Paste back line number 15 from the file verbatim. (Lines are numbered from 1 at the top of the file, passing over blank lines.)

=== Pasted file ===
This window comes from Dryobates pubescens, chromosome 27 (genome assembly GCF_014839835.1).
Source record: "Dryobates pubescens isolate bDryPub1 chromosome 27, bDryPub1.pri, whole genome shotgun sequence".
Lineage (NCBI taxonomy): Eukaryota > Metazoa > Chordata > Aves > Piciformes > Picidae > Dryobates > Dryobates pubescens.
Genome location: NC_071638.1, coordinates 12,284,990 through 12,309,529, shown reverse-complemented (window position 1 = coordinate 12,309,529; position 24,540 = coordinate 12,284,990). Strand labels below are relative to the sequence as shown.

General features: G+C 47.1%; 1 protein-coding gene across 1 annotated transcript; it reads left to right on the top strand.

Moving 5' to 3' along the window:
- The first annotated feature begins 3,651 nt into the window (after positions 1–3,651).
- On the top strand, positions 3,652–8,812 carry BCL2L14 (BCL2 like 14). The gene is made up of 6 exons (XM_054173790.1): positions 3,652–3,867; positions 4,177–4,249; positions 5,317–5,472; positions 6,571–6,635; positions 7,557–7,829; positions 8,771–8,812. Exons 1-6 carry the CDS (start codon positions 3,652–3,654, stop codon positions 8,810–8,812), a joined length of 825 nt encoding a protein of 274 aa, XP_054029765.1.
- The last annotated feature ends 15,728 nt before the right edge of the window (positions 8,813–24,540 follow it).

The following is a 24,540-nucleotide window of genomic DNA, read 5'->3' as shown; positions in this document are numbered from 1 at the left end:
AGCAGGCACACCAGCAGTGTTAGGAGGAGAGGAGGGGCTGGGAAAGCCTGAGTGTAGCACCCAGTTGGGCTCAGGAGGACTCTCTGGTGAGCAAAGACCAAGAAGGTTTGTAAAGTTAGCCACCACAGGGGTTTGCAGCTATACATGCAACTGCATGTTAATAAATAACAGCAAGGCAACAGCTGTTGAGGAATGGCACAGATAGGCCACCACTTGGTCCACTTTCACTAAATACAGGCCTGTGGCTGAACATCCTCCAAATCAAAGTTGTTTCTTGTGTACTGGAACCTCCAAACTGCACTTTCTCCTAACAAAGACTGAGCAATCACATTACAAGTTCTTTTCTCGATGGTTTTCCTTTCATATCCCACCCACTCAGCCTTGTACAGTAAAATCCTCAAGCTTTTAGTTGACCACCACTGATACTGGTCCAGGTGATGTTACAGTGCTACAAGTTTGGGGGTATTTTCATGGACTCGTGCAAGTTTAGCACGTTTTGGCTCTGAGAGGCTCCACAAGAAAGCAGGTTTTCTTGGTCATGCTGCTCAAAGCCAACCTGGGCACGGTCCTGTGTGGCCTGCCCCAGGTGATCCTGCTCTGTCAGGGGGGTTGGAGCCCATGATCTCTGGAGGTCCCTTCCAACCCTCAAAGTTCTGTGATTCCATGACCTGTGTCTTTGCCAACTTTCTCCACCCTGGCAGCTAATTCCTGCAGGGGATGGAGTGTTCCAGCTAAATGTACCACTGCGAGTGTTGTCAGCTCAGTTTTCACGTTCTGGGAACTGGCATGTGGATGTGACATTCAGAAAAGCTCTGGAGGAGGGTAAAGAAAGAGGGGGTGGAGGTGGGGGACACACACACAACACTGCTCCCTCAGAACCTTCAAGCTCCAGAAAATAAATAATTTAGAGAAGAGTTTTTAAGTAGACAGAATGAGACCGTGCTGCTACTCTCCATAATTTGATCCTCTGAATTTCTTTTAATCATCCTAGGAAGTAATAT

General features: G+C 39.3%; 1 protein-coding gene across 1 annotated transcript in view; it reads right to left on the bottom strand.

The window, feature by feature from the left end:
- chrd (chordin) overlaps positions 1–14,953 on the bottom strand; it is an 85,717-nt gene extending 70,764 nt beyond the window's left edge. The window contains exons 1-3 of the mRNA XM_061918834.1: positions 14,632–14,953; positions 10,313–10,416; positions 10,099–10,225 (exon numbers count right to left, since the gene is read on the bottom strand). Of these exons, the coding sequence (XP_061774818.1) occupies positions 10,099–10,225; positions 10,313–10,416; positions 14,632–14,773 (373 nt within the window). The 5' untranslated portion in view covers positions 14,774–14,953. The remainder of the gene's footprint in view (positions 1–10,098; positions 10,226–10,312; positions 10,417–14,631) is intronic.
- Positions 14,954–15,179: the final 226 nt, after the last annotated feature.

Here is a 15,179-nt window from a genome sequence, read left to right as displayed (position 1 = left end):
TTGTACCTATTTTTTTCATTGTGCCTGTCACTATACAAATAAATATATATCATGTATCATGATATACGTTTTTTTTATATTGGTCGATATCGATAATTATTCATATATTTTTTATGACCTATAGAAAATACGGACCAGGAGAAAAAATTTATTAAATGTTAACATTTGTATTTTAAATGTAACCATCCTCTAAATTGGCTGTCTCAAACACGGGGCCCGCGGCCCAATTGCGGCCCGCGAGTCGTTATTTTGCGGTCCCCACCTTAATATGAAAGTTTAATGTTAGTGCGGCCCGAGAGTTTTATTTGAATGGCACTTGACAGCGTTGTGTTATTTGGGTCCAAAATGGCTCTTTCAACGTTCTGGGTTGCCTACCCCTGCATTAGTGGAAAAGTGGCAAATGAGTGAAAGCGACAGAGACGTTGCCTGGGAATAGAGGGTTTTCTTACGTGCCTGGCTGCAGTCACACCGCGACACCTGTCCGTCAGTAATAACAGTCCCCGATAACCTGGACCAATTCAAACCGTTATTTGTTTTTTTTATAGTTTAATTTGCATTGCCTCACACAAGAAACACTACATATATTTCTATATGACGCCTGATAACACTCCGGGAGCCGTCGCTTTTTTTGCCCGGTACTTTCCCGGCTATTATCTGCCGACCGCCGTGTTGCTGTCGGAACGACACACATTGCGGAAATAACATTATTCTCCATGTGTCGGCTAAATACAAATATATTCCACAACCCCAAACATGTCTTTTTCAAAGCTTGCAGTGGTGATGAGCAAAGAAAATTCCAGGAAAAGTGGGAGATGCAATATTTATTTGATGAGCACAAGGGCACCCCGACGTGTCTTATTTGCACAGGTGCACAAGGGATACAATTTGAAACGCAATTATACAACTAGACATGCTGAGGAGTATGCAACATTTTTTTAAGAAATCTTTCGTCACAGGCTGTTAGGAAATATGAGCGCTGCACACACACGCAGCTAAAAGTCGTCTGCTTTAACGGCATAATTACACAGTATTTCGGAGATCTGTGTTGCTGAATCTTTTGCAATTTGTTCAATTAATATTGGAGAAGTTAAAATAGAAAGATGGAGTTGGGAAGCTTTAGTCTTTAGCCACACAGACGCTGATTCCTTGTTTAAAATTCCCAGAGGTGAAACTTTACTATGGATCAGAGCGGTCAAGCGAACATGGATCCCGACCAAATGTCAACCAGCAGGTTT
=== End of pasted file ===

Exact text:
- Positions 14,954–15,179: the final 226 nt, after the last annotated feature.